Storm watch: High risk of rip currents
At 8 a.m., Tropical Storm Isaac was located 185 miles west-southwest of Fort Myers.
Maximum winds are 65 mph and the storm is moving to the WNW at 14 mph.
At the coast, higher winds and waves will generate a high risk of rip currents for most, if not all beaches. In addition, a few feet of storm surge is possible due to Tropical Storm Isaac.
The current forecast track from the National Hurricane Center continues to move the storm into the Gulf of Mexico. The storm is expected to become a hurricane overnight, and demonstrate a gradual strengthening as it moves across the Gulf of Mexico.
After an initial WNW motion, the storm will eventually turn to the northwest, then north before landfall on the Central Gulf coast. Isaac is a large storm whose effects will be felt far from the center, and despite moving away from the peninsula, strong winds and rain continue to be felt in the peninsula. Tropical Storm warnings are still in effect for the Keys and much of the Gulf Coast due to the potential for tropical storm force winds and some storm surge. A hurricane warning is also in effect for the coastline of the western Panhandle, from the Alabama border to Destin. For more specific information about Isaac, visit the National Hurricane Center.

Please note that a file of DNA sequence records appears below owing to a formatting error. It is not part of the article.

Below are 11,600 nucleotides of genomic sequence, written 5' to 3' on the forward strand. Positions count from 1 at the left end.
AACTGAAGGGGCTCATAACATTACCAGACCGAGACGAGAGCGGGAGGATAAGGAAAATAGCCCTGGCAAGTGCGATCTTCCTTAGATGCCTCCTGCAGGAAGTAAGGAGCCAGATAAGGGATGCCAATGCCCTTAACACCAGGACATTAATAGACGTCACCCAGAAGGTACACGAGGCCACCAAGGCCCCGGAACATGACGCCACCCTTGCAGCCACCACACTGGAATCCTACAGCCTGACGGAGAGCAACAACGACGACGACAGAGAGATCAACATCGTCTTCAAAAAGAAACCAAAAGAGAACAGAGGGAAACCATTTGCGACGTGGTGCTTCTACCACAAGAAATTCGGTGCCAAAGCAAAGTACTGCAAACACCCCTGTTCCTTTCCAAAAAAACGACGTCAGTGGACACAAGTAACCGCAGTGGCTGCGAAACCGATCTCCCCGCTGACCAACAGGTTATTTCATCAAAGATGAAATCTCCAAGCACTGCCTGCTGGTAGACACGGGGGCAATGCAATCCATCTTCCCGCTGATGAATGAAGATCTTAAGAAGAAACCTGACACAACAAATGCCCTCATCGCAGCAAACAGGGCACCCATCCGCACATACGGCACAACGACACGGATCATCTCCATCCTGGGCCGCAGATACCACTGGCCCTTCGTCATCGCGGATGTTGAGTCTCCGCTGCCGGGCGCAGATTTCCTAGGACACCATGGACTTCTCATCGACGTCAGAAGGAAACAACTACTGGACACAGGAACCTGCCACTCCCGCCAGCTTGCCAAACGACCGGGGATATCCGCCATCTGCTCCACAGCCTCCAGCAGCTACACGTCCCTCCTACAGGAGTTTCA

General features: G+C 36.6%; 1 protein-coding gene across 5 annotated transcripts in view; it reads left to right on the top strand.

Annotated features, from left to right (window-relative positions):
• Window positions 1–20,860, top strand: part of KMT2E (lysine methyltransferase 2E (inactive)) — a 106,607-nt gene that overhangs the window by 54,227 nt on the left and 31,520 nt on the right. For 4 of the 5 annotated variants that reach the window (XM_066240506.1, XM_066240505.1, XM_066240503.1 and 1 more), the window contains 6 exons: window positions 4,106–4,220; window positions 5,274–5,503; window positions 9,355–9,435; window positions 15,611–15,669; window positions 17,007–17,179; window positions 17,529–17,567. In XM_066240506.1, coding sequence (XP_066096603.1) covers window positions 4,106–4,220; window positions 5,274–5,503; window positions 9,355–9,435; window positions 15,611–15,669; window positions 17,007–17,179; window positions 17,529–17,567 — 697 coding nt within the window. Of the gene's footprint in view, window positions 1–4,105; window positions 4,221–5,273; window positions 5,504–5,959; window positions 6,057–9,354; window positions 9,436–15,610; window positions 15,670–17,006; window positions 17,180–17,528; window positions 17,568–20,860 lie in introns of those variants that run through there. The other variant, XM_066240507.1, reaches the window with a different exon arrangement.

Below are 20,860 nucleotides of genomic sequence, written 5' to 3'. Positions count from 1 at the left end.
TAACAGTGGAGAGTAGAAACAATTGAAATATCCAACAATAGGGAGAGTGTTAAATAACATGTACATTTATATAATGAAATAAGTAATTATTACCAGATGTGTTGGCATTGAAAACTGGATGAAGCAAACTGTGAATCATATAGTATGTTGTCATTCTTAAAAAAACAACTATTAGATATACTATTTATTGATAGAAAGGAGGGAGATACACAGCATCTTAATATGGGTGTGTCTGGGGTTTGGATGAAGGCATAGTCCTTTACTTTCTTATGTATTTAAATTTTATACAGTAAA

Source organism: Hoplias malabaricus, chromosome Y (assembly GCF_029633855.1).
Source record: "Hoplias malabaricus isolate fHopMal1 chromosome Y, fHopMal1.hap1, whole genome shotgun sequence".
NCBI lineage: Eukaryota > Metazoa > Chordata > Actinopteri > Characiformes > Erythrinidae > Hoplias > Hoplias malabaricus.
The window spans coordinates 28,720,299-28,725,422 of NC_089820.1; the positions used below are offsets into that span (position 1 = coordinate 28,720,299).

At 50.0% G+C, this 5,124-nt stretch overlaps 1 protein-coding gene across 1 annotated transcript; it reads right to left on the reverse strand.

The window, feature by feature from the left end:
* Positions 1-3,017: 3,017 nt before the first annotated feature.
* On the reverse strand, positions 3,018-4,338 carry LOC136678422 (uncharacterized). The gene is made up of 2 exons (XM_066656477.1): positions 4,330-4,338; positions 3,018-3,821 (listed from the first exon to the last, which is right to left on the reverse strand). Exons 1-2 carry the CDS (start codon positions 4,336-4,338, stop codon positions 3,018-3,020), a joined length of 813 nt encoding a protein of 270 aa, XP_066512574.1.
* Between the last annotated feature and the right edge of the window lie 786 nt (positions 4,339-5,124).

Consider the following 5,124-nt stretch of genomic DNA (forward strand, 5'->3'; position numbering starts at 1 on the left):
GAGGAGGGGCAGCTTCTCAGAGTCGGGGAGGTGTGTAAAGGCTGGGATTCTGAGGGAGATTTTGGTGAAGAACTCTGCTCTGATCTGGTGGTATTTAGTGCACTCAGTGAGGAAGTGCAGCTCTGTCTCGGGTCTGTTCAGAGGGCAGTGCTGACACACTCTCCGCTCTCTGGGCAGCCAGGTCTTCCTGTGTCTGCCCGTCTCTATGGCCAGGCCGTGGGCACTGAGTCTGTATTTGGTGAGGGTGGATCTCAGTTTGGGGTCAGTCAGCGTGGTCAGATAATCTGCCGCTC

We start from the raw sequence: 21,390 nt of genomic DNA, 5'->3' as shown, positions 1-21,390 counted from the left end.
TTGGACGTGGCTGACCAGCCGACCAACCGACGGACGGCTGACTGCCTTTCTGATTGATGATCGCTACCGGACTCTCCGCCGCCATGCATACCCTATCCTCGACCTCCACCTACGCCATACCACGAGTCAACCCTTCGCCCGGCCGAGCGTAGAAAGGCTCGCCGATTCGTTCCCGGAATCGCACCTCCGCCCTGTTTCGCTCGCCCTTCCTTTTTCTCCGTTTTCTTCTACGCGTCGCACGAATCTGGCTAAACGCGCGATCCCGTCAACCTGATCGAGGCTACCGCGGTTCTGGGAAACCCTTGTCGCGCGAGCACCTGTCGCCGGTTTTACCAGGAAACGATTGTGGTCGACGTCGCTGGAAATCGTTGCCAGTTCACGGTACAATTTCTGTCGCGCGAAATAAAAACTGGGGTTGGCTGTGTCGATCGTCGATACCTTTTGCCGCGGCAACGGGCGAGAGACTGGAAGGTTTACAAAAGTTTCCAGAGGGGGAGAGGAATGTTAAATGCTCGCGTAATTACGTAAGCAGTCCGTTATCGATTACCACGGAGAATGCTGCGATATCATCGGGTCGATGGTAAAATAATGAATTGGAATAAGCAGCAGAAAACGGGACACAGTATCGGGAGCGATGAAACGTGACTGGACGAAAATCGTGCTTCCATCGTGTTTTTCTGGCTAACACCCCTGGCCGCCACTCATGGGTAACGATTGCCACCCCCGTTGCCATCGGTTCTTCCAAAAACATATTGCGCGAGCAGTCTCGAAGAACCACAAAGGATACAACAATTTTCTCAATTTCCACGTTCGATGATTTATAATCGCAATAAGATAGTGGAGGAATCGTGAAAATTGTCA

Rain bands from Isaac will also contain stronger cells within them that have a potential for damaging winds, as well as isolated tornadoes. As Isaac carries on, the largest risk for severe weather will shift northward up the peninsula, and towards the Panhandle. For more specific information on severe weather risk as well as potential Tornado Watches, visit the Storm Prediction Center.
A tropical wave in the far eastern Atlantic is producing disorganized thunderstorms. Some development may be possible before conditions become unfavorable, and the National Hurricane Center is forecasting a 30 percent chance of becoming a tropical cyclone within the next two days. A tropical wave has exited the coast of Africa, and does show some potential for slow development in the coming days. Development should be slow, and the National Hurricane Center gives only a 10 percent chance of it becoming a tropical depression in the next two days. The next name on the 2012 storm list is Kirk.
Source: Florida Department of Emergency Management